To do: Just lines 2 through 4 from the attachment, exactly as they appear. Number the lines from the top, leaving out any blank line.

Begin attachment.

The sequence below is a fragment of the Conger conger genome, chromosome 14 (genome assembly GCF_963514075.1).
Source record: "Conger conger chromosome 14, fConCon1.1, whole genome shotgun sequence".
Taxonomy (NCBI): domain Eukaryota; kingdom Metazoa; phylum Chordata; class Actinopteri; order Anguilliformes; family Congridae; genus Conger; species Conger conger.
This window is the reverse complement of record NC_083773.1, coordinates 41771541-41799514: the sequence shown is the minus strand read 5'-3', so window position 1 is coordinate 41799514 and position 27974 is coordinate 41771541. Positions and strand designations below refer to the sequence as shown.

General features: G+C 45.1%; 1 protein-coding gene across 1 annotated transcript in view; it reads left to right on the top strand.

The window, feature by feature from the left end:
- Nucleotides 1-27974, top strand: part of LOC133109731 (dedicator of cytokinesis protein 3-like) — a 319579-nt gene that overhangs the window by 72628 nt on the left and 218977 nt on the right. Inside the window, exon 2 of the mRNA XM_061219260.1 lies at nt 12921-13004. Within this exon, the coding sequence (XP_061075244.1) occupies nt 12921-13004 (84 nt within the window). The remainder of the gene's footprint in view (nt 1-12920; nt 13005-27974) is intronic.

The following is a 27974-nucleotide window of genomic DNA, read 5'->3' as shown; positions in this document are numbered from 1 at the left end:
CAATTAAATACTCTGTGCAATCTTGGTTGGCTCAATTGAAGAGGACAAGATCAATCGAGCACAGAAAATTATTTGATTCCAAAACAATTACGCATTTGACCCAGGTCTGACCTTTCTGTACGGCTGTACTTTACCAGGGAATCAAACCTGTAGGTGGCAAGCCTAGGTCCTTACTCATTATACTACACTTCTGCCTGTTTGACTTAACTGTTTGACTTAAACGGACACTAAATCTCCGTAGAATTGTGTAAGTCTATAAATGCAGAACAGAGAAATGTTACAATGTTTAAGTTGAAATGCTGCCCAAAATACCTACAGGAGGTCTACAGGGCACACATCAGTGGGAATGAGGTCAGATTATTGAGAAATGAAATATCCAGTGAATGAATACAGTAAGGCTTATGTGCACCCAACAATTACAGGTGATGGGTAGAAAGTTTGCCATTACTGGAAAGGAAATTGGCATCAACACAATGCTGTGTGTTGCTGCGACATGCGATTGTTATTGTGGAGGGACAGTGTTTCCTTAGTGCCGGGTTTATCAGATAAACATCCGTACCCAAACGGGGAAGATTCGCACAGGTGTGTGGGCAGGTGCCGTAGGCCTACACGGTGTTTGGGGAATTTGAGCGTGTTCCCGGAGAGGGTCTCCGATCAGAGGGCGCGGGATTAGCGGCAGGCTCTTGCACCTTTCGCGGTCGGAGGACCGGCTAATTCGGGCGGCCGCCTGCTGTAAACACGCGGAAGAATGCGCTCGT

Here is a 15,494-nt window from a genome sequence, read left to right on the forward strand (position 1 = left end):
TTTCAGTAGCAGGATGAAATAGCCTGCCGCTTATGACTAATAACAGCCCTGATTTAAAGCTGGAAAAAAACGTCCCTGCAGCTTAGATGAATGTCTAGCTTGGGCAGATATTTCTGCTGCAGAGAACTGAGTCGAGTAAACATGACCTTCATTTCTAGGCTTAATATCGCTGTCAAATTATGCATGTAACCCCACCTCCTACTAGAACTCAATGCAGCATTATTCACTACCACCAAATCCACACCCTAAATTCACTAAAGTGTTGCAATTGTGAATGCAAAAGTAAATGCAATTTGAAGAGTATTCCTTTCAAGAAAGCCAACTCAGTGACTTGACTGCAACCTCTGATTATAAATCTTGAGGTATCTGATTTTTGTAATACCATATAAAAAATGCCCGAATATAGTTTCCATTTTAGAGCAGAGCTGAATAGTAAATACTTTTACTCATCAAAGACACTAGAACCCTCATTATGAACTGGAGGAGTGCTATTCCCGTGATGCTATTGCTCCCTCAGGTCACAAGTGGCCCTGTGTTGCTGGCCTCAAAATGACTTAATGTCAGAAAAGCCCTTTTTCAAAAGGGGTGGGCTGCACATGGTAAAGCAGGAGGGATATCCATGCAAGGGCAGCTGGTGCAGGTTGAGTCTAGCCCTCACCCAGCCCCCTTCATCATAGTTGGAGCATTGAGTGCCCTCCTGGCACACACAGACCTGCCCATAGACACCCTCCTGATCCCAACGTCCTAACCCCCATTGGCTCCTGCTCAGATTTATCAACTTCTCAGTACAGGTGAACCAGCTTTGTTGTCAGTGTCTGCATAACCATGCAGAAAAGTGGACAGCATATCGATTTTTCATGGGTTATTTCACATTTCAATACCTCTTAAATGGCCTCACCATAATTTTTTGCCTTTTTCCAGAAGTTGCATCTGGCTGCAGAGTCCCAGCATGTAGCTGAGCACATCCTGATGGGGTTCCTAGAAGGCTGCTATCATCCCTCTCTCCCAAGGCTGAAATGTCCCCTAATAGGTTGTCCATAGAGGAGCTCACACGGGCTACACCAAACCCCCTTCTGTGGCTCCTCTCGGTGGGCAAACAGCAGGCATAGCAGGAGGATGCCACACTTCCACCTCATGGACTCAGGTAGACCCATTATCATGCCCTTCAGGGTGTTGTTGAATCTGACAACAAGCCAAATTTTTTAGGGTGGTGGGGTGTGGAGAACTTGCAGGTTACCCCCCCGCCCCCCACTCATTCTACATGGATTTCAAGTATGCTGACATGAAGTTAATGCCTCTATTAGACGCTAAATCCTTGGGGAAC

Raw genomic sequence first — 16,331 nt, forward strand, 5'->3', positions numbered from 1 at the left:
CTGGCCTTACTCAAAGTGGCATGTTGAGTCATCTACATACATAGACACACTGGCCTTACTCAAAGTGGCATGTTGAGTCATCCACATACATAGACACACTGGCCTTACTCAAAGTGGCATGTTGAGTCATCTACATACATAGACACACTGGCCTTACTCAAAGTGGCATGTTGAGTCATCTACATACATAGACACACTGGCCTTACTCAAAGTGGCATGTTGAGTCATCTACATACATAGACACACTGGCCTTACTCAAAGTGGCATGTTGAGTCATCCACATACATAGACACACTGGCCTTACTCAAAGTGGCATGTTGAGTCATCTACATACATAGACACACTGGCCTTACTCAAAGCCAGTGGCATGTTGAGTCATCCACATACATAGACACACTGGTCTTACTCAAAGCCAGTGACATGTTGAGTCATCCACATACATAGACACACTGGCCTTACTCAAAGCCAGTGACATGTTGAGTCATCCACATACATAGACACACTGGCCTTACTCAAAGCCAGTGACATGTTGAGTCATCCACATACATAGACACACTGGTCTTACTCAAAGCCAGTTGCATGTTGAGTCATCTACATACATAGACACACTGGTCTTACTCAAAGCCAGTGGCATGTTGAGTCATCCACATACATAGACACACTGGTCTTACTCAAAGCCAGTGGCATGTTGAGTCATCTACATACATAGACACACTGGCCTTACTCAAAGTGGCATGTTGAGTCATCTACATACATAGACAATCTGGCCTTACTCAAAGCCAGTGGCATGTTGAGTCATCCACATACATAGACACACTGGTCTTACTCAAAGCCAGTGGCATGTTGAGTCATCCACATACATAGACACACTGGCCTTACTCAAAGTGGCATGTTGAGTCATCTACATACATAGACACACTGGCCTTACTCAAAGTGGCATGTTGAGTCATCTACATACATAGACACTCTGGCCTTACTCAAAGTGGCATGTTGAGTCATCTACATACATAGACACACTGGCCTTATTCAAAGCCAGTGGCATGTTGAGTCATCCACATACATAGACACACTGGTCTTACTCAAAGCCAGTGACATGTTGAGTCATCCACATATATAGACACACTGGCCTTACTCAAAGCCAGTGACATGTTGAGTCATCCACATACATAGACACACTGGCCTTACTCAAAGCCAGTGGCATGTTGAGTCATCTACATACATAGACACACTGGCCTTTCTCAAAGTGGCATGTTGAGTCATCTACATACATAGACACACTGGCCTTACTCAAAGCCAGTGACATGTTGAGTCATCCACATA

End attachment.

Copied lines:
Source record: "Conger conger chromosome 14, fConCon1.1, whole genome shotgun sequence".
Taxonomy (NCBI): domain Eukaryota; kingdom Metazoa; phylum Chordata; class Actinopteri; order Anguilliformes; family Congridae; genus Conger; species Conger conger.
This window is the reverse complement of record NC_083773.1, coordinates 41771541-41799514: the sequence shown is the minus strand read 5'-3', so window position 1 is coordinate 41799514 and position 27974 is coordinate 41771541. Positions and strand designations below refer to the sequence as shown.